• Lugar also said that if the government of Iran indicated a sudden willingness to negotiate with the United States about its nuclear program, the administration should accept the offer despite the regime's harsh handling of the election crisis. The senator also said he thought such an invitation was "improbable."
• The president's rhetoric has become more forceful with each new statement on the crisis. But some of his conservative critics say he still falls short of what they would like to see: an unequivocal statement that he stands with those in the streets.
NEW YORK (CNNMoney.com) - In two Oregon national parks, your taxpayer dollars are literally going up in flames.
PatRick Environmental is a small business that specializes in preventing forest fires. The firm recently landed a contract, backed by stimulus cash from the Recovery Act, to torch areas of Oregon's Deschutes & Ochoco National Forest and Crooked River National Grass Lands. This controlled burning will promote new growth and thin some trees so that unplanned wildfires don't become unmanageable.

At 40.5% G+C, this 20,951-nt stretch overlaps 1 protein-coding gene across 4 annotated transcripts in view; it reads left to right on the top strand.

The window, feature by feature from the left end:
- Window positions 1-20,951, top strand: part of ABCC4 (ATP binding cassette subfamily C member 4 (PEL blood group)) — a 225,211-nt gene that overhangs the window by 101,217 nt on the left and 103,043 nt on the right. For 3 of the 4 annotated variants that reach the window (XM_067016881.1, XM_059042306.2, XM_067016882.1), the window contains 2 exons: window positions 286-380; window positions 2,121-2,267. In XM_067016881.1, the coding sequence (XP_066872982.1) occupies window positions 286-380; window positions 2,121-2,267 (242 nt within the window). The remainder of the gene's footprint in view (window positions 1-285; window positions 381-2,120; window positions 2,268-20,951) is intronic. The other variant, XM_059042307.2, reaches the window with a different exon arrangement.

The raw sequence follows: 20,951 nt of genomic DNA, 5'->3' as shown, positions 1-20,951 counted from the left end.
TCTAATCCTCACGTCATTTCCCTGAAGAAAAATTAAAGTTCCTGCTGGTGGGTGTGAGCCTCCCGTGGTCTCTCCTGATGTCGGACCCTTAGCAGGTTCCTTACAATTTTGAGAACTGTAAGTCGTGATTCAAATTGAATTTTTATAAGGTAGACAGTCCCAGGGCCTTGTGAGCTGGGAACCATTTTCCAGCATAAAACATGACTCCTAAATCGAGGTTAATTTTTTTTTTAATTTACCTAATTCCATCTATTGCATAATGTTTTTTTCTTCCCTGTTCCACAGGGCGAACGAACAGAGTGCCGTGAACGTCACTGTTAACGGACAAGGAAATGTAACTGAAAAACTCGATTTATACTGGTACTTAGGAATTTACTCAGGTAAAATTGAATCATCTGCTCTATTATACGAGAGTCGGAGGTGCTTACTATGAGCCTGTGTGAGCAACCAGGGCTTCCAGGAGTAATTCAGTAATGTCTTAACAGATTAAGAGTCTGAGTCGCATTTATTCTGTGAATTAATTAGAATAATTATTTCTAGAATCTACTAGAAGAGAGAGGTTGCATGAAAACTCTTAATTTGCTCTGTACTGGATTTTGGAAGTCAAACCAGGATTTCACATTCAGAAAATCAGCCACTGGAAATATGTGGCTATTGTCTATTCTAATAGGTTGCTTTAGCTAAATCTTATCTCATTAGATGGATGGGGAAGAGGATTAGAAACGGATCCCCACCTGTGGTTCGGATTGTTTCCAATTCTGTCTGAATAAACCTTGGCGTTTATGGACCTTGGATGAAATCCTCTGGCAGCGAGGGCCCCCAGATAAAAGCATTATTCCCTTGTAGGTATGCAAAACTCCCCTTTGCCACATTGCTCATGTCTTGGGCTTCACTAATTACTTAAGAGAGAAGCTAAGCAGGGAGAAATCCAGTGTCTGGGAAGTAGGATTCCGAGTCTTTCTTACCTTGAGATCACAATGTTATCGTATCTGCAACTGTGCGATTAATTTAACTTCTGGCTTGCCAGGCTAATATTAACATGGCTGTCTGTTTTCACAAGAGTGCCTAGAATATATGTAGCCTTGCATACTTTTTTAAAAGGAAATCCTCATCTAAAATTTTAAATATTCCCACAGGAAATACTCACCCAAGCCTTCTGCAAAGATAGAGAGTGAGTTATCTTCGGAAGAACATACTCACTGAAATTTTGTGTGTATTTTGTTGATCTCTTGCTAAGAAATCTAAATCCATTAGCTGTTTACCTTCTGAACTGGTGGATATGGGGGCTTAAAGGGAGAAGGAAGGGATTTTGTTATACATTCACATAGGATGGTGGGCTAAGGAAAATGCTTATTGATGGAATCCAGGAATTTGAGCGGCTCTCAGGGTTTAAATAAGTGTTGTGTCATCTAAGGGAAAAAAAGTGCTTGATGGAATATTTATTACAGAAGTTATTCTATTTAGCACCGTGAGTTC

The project is one of thousands being carried out across the U.S. that are putting stimulus money to work shoring up the country's infrastructure and generating much-needed business for local companies.
Obama “needs to condemn what the government is doing,” conservative radio talk show host and CNN political contributor Bill Bennett said Sunday on CNN’s State of the Union.